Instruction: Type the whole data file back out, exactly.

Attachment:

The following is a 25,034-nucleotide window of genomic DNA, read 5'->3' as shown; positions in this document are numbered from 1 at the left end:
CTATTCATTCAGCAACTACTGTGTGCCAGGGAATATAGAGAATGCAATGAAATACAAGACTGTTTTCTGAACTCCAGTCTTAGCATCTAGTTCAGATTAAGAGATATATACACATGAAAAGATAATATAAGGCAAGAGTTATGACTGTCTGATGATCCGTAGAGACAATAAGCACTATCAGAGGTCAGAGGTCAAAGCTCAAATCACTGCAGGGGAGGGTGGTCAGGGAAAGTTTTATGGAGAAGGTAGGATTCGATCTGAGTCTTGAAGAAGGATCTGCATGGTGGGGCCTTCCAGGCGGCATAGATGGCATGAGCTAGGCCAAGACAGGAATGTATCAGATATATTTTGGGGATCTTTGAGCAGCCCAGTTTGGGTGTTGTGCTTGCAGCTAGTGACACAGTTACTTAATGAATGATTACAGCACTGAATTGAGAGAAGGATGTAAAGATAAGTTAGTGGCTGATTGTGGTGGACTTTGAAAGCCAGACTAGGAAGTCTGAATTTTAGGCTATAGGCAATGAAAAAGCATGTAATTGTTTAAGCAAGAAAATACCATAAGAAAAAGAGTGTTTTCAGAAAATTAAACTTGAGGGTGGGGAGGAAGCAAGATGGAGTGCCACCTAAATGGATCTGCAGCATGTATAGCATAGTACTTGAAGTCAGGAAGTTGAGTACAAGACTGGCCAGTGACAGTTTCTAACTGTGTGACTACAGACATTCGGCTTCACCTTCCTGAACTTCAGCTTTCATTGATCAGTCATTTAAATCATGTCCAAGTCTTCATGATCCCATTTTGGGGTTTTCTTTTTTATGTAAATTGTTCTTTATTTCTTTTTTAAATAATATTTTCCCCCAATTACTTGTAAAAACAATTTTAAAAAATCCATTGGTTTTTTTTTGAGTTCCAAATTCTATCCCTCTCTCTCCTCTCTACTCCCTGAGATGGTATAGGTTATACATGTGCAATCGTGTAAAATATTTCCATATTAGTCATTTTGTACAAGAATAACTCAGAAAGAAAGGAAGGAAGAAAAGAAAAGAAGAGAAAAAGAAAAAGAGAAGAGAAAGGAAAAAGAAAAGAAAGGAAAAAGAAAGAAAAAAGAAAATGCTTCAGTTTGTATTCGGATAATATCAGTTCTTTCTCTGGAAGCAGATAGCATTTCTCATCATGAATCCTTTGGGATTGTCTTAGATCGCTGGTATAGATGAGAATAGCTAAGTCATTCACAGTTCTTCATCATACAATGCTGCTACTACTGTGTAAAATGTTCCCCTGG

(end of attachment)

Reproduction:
The following is a 25,034-nucleotide window of genomic DNA, read 5'->3' as shown; positions in this document are numbered from 1 at the left end:
CTATTCATTCAGCAACTACTGTGTGCCAGGGAATATAGAGAATGCAATGAAATACAAGACTGTTTTCTGAACTCCAGTCTTAGCATCTAGTTCAGATTAAGAGATATATACACATGAAAAGATAATATAAGGCAAGAGTTATGACTGTCTGATGATCCGTAGAGACAATAAGCACTATCAGAGGTCAGAGGTCAAAGCTCAAATCACTGCAGGGGAGGGTGGTCAGGGAAAGTTTTATGGAGAAGGTAGGATTCGATCTGAGTCTTGAAGAAGGATCTGCATGGTGGGGCCTTCCAGGCGGCATAGATGGCATGAGCTAGGCCAAGACAGGAATGTATCAGATATATTTTGGGGATCTTTGAGCAGCCCAGTTTGGGTGTTGTGCTTGCAGCTAGTGACACAGTTACTTAATGAATGATTACAGCACTGAATTGAGAGAAGGATGTAAAGATAAGTTAGTGGCTGATTGTGGTGGACTTTGAAAGCCAGACTAGGAAGTCTGAATTTTAGGCTATAGGCAATGAAAAAGCATGTAATTGTTTAAGCAAGAAAATACCATAAGAAAAAGAGTGTTTTCAGAAAATTAAACTTGAGGGTGGGGAGGAAGCAAGATGGAGTGCCACCTAAATGGATCTGCAGCATGTATAGCATAGTACTTGAAGTCAGGAAGTTGAGTACAAGACTGGCCAGTGACAGTTTCTAACTGTGTGACTACAGACATTCGGCTTCACCTTCCTGAACTTCAGCTTTCATTGATCAGTCATTTAAATCATGTCCAAGTCTTCATGATCCCATTTTGGGGTTTTCTTTTTTATGTAAATTGTTCTTTATTTCTTTTTTAAATAATATTTTCCCCCAATTACTTGTAAAAACAATTTTAAAAAATCCATTGGTTTTTTTTTGAGTTCCAAATTCTATCCCTCTCTCTCCTCTCTACTCCCTGAGATGGTATAGGTTATACATGTGCAATCGTGTAAAATATTTCCATATTAGTCATTTTGTACAAGAATAACTCAGAAAGAAAGGAAGGAAGAAAAGAAAAGAAGAGAAAAAGAAAAAGAGAAGAGAAAGGAAAAAGAAAAGAAAGGAAAAAGAAAGAAAAAAGAAAATGCTTCAGTTTGTATTCGGATAATATCAGTTCTTTCTCTGGAAGCAGATAGCATTTCTCATCATGAATCCTTTGGGATTGTCTTAGATCGCTGGTATAGATGAGAATAGCTAAGTCATTCACAGTTCTTCATCATACAATGCTGCTACTACTGTGTAAAATGTTCCCCTGG